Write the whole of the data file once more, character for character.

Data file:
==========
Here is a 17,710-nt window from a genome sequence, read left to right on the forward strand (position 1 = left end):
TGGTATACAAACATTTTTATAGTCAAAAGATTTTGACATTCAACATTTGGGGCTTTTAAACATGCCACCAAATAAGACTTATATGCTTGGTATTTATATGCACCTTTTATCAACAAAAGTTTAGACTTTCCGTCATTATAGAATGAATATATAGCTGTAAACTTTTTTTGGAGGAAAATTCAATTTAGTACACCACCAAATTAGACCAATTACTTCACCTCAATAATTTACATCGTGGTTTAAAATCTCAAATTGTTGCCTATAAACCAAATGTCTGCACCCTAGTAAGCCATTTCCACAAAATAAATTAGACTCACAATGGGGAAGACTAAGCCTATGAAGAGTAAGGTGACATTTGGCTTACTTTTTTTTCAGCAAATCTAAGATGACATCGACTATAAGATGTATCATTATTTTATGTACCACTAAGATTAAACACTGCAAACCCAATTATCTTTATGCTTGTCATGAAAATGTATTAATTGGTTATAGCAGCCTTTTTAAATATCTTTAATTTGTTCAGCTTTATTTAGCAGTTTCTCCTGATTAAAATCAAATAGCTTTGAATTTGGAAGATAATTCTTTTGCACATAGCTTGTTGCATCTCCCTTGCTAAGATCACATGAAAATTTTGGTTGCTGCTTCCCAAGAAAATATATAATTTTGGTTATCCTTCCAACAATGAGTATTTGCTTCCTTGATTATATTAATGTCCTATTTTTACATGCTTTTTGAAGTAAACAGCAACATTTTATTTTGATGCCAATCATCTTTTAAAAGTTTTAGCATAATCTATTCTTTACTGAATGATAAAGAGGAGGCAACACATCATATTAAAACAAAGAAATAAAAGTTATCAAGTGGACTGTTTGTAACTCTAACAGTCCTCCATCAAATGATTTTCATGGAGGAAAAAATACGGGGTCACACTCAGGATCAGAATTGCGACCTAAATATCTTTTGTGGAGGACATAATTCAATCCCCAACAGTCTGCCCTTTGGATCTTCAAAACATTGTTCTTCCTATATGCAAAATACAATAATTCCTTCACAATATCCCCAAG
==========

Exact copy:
Here is a 17,710-nt window from a genome sequence, read left to right on the forward strand (position 1 = left end):
TGGTATACAAACATTTTTATAGTCAAAAGATTTTGACATTCAACATTTGGGGCTTTTAAACATGCCACCAAATAAGACTTATATGCTTGGTATTTATATGCACCTTTTATCAACAAAAGTTTAGACTTTCCGTCATTATAGAATGAATATATAGCTGTAAACTTTTTTTGGAGGAAAATTCAATTTAGTACACCACCAAATTAGACCAATTACTTCACCTCAATAATTTACATCGTGGTTTAAAATCTCAAATTGTTGCCTATAAACCAAATGTCTGCACCCTAGTAAGCCATTTCCACAAAATAAATTAGACTCACAATGGGGAAGACTAAGCCTATGAAGAGTAAGGTGACATTTGGCTTACTTTTTTTTCAGCAAATCTAAGATGACATCGACTATAAGATGTATCATTATTTTATGTACCACTAAGATTAAACACTGCAAACCCAATTATCTTTATGCTTGTCATGAAAATGTATTAATTGGTTATAGCAGCCTTTTTAAATATCTTTAATTTGTTCAGCTTTATTTAGCAGTTTCTCCTGATTAAAATCAAATAGCTTTGAATTTGGAAGATAATTCTTTTGCACATAGCTTGTTGCATCTCCCTTGCTAAGATCACATGAAAATTTTGGTTGCTGCTTCCCAAGAAAATATATAATTTTGGTTATCCTTCCAACAATGAGTATTTGCTTCCTTGATTATATTAATGTCCTATTTTTACATGCTTTTTGAAGTAAACAGCAACATTTTATTTTGATGCCAATCATCTTTTAAAAGTTTTAGCATAATCTATTCTTTACTGAATGATAAAGAGGAGGCAACACATCATATTAAAACAAAGAAATAAAAGTTATCAAGTGGACTGTTTGTAACTCTAACAGTCCTCCATCAAATGATTTTCATGGAGGAAAAAATACGGGGTCACACTCAGGATCAGAATTGCGACCTAAATATCTTTTGTGGAGGACATAATTCAATCCCCAACAGTCTGCCCTTTGGATCTTCAAAACATTGTTCTTCCTATATGCAAAATACAATAATTCCTTCACAATATCCCCAAG